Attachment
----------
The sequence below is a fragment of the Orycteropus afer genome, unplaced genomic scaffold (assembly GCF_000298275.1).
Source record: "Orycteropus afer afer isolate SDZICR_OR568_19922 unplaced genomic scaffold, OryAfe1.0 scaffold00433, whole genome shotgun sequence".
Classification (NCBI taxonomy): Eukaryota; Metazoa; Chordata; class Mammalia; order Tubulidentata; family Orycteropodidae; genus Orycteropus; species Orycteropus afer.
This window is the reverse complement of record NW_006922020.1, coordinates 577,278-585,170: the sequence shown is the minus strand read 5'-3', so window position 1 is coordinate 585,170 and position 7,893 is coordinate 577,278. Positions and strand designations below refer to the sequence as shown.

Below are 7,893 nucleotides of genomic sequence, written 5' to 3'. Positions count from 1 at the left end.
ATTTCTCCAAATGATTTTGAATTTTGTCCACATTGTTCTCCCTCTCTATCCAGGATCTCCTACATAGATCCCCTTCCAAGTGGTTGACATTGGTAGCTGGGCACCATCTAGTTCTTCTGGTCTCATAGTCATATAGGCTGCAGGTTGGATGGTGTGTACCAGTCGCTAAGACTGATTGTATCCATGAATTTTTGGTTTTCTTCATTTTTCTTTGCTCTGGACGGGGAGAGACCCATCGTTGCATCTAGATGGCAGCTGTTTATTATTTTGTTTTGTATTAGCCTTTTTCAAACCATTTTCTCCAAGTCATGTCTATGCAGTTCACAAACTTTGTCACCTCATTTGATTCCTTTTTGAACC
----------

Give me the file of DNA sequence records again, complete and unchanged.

The sequence below is a fragment of the Orycteropus afer genome, unplaced genomic scaffold (assembly GCF_000298275.1).
Source record: "Orycteropus afer afer isolate SDZICR_OR568_19922 unplaced genomic scaffold, OryAfe1.0 scaffold00433, whole genome shotgun sequence".
Classification (NCBI taxonomy): Eukaryota; Metazoa; Chordata; class Mammalia; order Tubulidentata; family Orycteropodidae; genus Orycteropus; species Orycteropus afer.
This window is the reverse complement of record NW_006922020.1, coordinates 577,278-585,170: the sequence shown is the minus strand read 5'-3', so window position 1 is coordinate 585,170 and position 7,893 is coordinate 577,278. Positions and strand designations below refer to the sequence as shown.

Below are 7,893 nucleotides of genomic sequence, written 5' to 3'. Positions count from 1 at the left end.
ATTTCTCCAAATGATTTTGAATTTTGTCCACATTGTTCTCCCTCTCTATCCAGGATCTCCTACATAGATCCCCTTCCAAGTGGTTGACATTGGTAGCTGGGCACCATCTAGTTCTTCTGGTCTCATAGTCATATAGGCTGCAGGTTGGATGGTGTGTACCAGTCGCTAAGACTGATTGTATCCATGAATTTTTGGTTTTCTTCATTTTTCTTTGCTCTGGACGGGGAGAGACCCATCGTTGCATCTAGATGGCAGCTGTTTATTATTTTGTTTTGTATTAGCCTTTTTCAAACCATTTTCTCCAAGTCATGTCTATGCAGTTCACAAACTTTGTCACCTCATTTGATTCCTTTTTGAACC